Blog 14 Hills and Forests

Jan 27, 2011


Dear all,


In my dim distant memories the volcanoes in the midst of which Lake Zirahuén sits were entirely clothed with forest: pines, mostly, with a smattering of oak and some tall tropical trees whose names I didn’t know then and still don’t. Last year the mountains were eighty percent tree-covered. This year it is more like seventy percent. The trend is clear, and it has at least four causes, all of which are interrelated.

The first cause is demographic and economic: with the pass of time, subsistence farming is increasingly less attractive to its practitioners. Technology has streamed the rest of the world into Zirahuén. Traditional wood slat houses sport satellite dishes

that convey images of cars and washing machines into compounds that still have outdoor kitchens where families cook over wood fires and tether their donkey to the dry sink next to the well. And unlike most times past, for most people today the opportunities to move up are visible and within reach. Migrate to the cities in se

arch of wage jobs. Migrate north to the maquiladoras, the assembly plants that snuggle close to the Mexican border from Matamoros to Tijuana. Emigrate north to the land of (reputed) opportunity to pick grapes, pluck chickens, and groom golf courses. Send a little money back to clothe the kids and buy the machines to make your family’s life easier. Or, if you really want to make a killing, there is the drug trade.  So if you no longer need your share of the woodlot or those few acres to grow corn or beans, why not raise cash by selling it off?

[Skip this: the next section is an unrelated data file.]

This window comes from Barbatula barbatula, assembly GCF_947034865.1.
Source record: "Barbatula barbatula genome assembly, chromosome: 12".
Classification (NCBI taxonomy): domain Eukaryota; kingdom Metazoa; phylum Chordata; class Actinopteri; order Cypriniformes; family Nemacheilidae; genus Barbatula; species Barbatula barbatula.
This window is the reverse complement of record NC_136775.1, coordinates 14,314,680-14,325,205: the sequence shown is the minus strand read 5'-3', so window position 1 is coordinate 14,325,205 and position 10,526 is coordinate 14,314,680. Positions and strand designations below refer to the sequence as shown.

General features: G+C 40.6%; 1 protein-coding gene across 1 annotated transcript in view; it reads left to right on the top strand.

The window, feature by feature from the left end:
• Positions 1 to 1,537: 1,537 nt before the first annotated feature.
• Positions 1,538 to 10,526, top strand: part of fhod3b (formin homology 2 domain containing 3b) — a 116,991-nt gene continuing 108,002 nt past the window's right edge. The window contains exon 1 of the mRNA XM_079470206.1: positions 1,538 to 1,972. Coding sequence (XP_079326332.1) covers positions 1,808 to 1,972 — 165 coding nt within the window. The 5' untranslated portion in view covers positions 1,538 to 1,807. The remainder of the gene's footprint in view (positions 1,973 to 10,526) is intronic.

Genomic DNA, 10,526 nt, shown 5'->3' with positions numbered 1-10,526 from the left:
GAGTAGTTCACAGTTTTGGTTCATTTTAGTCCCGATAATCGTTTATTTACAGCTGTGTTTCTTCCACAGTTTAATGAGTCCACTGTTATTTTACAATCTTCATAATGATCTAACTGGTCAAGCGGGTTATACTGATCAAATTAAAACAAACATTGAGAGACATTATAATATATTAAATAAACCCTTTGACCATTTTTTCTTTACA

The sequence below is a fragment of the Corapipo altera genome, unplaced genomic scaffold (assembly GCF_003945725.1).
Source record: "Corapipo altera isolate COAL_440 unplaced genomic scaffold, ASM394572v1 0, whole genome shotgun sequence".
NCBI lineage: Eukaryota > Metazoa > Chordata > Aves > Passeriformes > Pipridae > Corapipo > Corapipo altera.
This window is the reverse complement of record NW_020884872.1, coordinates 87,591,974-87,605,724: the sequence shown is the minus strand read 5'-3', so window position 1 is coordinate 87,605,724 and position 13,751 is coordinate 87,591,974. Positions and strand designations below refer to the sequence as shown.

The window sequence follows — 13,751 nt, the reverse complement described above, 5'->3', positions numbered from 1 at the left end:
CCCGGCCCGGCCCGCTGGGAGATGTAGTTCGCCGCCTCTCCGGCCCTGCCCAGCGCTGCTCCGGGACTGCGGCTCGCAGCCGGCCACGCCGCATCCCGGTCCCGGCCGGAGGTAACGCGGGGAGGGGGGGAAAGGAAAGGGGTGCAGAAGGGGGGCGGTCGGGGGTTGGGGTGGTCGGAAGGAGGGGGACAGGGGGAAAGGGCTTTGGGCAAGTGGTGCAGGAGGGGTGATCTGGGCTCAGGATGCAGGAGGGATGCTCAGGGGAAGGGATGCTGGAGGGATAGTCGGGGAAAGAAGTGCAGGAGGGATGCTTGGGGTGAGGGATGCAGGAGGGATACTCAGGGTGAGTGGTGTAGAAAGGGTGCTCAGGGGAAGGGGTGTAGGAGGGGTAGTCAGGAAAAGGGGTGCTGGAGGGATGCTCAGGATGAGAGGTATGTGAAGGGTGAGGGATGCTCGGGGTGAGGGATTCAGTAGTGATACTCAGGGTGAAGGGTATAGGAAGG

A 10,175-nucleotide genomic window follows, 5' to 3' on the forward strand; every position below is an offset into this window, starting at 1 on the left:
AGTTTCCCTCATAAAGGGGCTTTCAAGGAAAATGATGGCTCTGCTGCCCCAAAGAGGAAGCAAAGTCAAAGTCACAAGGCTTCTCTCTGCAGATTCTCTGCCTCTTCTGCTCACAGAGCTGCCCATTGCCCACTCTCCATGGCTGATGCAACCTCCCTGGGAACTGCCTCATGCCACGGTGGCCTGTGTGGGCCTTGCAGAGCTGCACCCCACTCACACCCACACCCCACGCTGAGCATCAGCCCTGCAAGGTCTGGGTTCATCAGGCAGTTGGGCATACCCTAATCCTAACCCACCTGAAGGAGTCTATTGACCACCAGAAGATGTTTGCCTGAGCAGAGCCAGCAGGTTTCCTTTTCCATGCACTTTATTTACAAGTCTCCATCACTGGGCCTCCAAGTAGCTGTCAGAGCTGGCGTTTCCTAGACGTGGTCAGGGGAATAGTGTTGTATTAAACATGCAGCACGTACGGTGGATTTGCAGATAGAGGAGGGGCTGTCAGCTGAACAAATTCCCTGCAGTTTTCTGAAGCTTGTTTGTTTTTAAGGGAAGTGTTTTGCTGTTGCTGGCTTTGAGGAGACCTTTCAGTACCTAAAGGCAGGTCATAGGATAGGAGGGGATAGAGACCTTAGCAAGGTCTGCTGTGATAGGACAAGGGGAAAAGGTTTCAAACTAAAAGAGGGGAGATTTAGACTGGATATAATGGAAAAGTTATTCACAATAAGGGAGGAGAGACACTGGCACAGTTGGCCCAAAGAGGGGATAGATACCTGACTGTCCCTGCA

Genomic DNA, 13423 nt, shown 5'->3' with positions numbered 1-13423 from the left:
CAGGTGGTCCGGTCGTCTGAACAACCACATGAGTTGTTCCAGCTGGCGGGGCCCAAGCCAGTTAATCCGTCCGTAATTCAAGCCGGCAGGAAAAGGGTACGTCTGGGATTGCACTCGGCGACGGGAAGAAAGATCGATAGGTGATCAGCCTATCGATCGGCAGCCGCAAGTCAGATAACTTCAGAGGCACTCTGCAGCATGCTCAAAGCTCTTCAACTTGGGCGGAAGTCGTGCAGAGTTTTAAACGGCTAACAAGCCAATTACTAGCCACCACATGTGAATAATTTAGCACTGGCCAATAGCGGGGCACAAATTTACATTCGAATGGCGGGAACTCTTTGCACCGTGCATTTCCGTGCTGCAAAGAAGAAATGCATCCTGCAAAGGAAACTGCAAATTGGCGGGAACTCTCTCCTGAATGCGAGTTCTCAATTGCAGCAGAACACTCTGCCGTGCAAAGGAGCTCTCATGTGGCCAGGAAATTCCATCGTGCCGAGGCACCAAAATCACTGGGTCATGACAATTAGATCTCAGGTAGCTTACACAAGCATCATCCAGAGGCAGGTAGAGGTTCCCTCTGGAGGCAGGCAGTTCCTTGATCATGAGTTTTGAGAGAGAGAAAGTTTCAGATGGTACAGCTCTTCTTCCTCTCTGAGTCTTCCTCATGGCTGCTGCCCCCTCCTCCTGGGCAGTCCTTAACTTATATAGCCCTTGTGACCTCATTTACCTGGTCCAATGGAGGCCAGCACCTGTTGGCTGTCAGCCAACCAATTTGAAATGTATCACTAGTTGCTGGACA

The second cause is that trees have become increasingly valuable. Now it is not just weeding out a few for firewood or local construction needs, that has been going on for centuries, but now it’s in bulk for veneers, plywood, paper, furniture, and fancy houses in the cities. Japanese cities. Hong Kong. The demand has pushed up prices for prime timber and made logging very profitable. This is especially true when you don’t own the trees. Timber piracy has become a plague in Michoacán. Crews with power saws, diesel equipment, massive trucks, and floodlights will pay off local officials and police to look the other way for a night and then swarm in and in twelve hours strip a hillside bare. Guards with heavy weapons (most of them, a

s with the drug cartels, evidently purchased in the US) discourage t

he local owners from any effective protest. Michoacán is vast, intensely mountainous, and relatively sparsely populated. The army can’t be everywhere, and by the time they muster, another mountainside has been denuded.